For you and everyone else, this is that time of the year to be a bit more like a Gemini – curious, open-minded, and cross-pollinate ideas, reflections, and insights.

May 23rd, 2024 – Venus Conjunct Jupiter

On May 23rd, 2024, Venus is conjunct Jupiter at 29° Taurus. Is there such a thing as too much of a good thing? This time, yes! This is THE transit to indulge in luxury, celebrate abundance, and bask in the pleasures of life. 

May 23rd, 2024 – Full Moon In Sagittarius

On May 23rd, 2024, we have a Full Moon at 2° Sagittarius. The Full Moon is sextile Pluto (at 2° Aquarius), trine Neptune and opposite Jupiter. The ruler of the Full Moon, Jupiter is having the time of his life: Jupiter is conjunct Venus and sextile Neptune; the world is indeed an oyster! 

The Full Moon in Sagittarius is a time for magic manifestations, celebrations, cultural immersions, and joy-filled adventures. “The world is a book, and those who do not travel read only one page.” – Saint Augustine. 

We are talking not only about literal travel, but about traveling with the mind’s eye. About going on a different route to work. About trying an exotic dish. Adventure is a state of mind, it’s about our willingness to stay open and be in awe of the beauty and richness of life. 

May 24th, 2024 – Jupiter Sextile Neptune

On May 24th, 2024, Jupiter (at 29° Taurus) is sextile Neptune (at 29° Pisces).

Dreams, rainbows, and unicorns? Jupiter and Neptune are the most idealistic planets, so when the two form an auspicious aspect like this sextile, it can bring artistic inspiration, imagination, and spiritual connection. 

That being said, a sextile is a soft aspect that sometimes goes unnoticed, especially if none of the 2 planets trigger your chart in major ways.

However, considering the bigger picture: the conjunction with Venus, the Full Moon in Sagittarius which activates the sextile, this time we can expect to experience the magic of this aspect in more tangible, meaningful ways.  

May 25th, 2024 – Jupiter Enters Gemini

On May 25th, 2024, Jupiter enters Gemini

Jupiter’s ingress into Gemini will be quite a noticeable shift! Gemini is VERY different from Taurus, so Jupiter in Gemini will bring a very different energy compared to Jupiter in Taurus. 

Gemini is a social, communicative sign; Jupiter, too, thrives in social environments and values networking and exchanging ideas. With Jupiter in Gemini, expect a boom of all things social. 

Immediately after moving into Gemini, Jupiter forms an auspicious trine with Pluto in Aquarius, bringing the best out of the two energies: expansive communication (Jupiter in Gemini) for social impact (Pluto in Aquarius); generous (Jupiter) friends and communities (Pluto in Aquarius). 

Time to get out of the house, go to networking events and meet new people.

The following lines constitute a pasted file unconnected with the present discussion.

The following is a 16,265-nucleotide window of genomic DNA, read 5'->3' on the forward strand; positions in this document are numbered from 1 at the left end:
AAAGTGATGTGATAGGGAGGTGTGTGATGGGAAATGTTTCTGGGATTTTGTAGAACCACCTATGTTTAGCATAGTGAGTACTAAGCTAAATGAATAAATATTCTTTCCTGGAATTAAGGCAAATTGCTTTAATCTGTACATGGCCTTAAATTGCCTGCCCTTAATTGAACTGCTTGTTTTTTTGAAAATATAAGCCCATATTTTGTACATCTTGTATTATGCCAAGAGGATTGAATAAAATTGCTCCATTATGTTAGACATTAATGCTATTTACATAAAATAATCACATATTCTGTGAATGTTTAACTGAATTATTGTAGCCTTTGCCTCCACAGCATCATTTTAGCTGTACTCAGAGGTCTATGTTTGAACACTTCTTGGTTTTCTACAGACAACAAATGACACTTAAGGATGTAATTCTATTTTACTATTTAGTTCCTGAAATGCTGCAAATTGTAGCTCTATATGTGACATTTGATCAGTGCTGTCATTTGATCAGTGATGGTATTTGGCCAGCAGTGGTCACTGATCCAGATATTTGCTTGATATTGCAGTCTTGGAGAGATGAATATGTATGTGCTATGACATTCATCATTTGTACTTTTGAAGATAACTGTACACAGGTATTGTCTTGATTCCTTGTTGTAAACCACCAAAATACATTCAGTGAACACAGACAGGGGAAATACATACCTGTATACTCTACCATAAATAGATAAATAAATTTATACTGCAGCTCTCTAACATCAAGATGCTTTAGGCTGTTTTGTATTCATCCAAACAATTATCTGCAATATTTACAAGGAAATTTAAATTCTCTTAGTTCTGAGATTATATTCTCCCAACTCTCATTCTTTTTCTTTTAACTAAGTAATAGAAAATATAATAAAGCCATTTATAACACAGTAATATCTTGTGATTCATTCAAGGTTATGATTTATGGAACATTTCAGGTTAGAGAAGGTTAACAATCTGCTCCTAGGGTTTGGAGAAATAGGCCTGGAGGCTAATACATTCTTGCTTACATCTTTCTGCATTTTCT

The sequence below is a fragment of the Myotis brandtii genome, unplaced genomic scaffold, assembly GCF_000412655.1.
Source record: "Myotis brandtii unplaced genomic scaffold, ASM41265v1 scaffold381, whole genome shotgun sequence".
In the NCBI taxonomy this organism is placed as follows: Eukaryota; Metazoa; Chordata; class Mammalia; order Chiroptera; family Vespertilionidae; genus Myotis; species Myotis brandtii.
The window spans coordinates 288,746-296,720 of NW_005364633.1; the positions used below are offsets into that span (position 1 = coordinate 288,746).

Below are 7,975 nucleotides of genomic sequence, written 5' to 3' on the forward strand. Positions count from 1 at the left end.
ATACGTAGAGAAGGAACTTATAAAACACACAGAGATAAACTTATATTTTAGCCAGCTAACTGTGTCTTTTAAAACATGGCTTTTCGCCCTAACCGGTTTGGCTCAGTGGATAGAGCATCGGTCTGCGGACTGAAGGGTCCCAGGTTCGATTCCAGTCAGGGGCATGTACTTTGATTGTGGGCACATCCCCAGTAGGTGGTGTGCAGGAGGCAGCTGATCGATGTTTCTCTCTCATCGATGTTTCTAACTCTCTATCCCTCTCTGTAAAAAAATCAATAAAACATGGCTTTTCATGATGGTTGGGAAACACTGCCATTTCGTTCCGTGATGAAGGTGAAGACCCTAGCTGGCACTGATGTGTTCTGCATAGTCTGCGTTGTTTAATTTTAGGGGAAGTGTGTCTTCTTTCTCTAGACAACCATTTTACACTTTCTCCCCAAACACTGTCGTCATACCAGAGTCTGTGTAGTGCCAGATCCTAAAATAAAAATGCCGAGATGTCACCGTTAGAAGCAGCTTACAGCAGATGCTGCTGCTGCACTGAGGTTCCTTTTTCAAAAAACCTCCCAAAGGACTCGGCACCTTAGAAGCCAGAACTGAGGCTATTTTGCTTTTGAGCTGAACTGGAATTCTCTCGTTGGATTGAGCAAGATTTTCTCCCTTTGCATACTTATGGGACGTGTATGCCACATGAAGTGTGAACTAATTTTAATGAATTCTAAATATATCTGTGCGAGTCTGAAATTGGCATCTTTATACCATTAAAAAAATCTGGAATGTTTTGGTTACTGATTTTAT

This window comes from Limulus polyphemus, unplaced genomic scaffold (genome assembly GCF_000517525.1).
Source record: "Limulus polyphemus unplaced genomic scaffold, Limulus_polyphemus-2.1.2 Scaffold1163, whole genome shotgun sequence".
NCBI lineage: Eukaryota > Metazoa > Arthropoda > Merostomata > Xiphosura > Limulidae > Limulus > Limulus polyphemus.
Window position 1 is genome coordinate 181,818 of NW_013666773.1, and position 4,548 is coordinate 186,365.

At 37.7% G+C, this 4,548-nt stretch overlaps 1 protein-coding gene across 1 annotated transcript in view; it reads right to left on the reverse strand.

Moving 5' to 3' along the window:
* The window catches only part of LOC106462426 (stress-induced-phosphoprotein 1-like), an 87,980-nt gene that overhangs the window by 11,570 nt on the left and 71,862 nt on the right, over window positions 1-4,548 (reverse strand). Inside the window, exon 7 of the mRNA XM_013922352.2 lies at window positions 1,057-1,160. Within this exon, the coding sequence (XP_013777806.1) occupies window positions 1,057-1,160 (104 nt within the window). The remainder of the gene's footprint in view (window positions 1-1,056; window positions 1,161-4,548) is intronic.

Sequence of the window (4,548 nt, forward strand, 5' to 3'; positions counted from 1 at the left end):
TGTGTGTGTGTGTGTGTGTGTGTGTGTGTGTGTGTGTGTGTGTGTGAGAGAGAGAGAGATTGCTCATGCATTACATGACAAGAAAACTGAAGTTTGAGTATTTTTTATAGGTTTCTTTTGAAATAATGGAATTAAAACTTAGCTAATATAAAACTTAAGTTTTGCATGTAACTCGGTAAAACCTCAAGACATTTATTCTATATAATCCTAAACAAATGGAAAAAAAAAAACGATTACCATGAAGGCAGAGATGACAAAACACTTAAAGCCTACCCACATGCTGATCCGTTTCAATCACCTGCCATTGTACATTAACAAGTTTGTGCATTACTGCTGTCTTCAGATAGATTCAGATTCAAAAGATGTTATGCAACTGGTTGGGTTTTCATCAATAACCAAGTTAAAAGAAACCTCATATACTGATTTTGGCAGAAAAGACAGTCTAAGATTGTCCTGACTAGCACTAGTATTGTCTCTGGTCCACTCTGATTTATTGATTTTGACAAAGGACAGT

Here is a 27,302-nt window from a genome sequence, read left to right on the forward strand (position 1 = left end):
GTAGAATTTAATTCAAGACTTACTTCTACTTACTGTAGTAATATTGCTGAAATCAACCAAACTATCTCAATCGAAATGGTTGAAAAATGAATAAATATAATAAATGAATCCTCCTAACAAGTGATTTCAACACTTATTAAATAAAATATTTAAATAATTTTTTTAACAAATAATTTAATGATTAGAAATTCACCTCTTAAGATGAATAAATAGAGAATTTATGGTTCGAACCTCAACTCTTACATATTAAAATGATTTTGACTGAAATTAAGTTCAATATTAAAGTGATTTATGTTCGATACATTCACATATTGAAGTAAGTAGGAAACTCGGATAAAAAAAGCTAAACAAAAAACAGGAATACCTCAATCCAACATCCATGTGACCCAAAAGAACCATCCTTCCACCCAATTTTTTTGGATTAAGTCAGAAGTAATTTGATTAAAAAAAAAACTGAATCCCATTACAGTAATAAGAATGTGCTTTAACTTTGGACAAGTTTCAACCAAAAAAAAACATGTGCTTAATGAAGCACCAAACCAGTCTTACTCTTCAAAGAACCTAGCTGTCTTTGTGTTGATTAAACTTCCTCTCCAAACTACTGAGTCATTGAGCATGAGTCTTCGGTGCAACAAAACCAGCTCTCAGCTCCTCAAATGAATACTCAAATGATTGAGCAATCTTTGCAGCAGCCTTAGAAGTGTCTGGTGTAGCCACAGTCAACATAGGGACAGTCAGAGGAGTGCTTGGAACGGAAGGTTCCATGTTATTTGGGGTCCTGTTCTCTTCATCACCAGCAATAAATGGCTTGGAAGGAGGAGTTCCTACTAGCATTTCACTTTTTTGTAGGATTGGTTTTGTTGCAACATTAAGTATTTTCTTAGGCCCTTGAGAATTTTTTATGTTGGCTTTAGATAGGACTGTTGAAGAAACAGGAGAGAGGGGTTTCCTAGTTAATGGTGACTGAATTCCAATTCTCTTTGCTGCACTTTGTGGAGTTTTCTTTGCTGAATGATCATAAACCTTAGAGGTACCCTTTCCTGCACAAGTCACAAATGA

I will write an in-depth article about Jupiter in Gemini in the next couple of weeks – stay tuned!


I Asked My Students to Take the Bard Off His Pedestal—It Let Us Reconsider His Place in Our World  

Shakespeare’s works are considered “universally good” for readers. Literature scholar Lee Emrich challenges students to reconsider their connection to the Bard. Courtesy of Ungry Young Man/Flickr (CC BY 2.0 DEED).

by LEE EMRICH | APRIL 29, 2024 (

“What do we do with Shakespeare?” “Who is Shakespeare for?” “What would it look like to reject Shakespeare?”

These were questions I put at the center of the Pop Culture Shakespeare class I taught in the summer of 2020, and which I’ll return to this fall. Four hundred and sixty years after the Bard’s birth (nearly to the day, we like to imagine), people have answered these questions many times over. But working with my students taught me that one powerful way to understand Shakespeare today is as a transmedia narrative—a story that plays out across many modes of expression, from historical documents, printed plays, and performances to graphic novels and games. We spent the semester framing Shakespeare as an idea we all participate in making.

The class was inspired by a 2019 episode of NPR’s “Code Switch” podcast that discussed Shakespeare and his plays’ racism, sexism, and antisemitism. “We have a narrative in the West that Shakespeare’s like spinach, right? He’s good for you. He’s universally good for you,” said ASU professor, theater practitioner, and Arizona Center for Medieval and Renaissance Studies director Ayanna Thompson. “We have to make that a more complex narrative.”

Thompson and the advocacy of the RaceB4Race community, a conference series and scholarly network galvanizing conversations about Shakespeare’s digestibility, particularly around race, challenged my students and me to build a more nuanced relationship to the Bard. We read plays by Shakespeare alongside adaptations of his work, approaching the materials as more than plots or settings or characters and changes therein—and instead as complex processes of belonging.

We spent part of our first meeting examining our own identities and interrogating the stories past classes and popular media had fed us about Shakespeare and his work. What were the sources—play texts, narratives or rhetoric (from parents, teachers, friends, the news), and media (movie adaptations, performances, YouTube videos, etc.)—that shaped our relationship to Shakespeare? How did we feel about him?

This framing can be deeply meaningful for students, who are navigating multiple spheres of influence: professional aspirations, societal or familial expectations, their own interests and passions. They are also grappling with knowledge—career content knowledge, self-knowledge, communal knowledge—and responsibility. To whom am I responsible? In what ways? Shakespeare and those who adapt his plays offer powerful opportunities for thinking critically about such epistemological and ethical questions.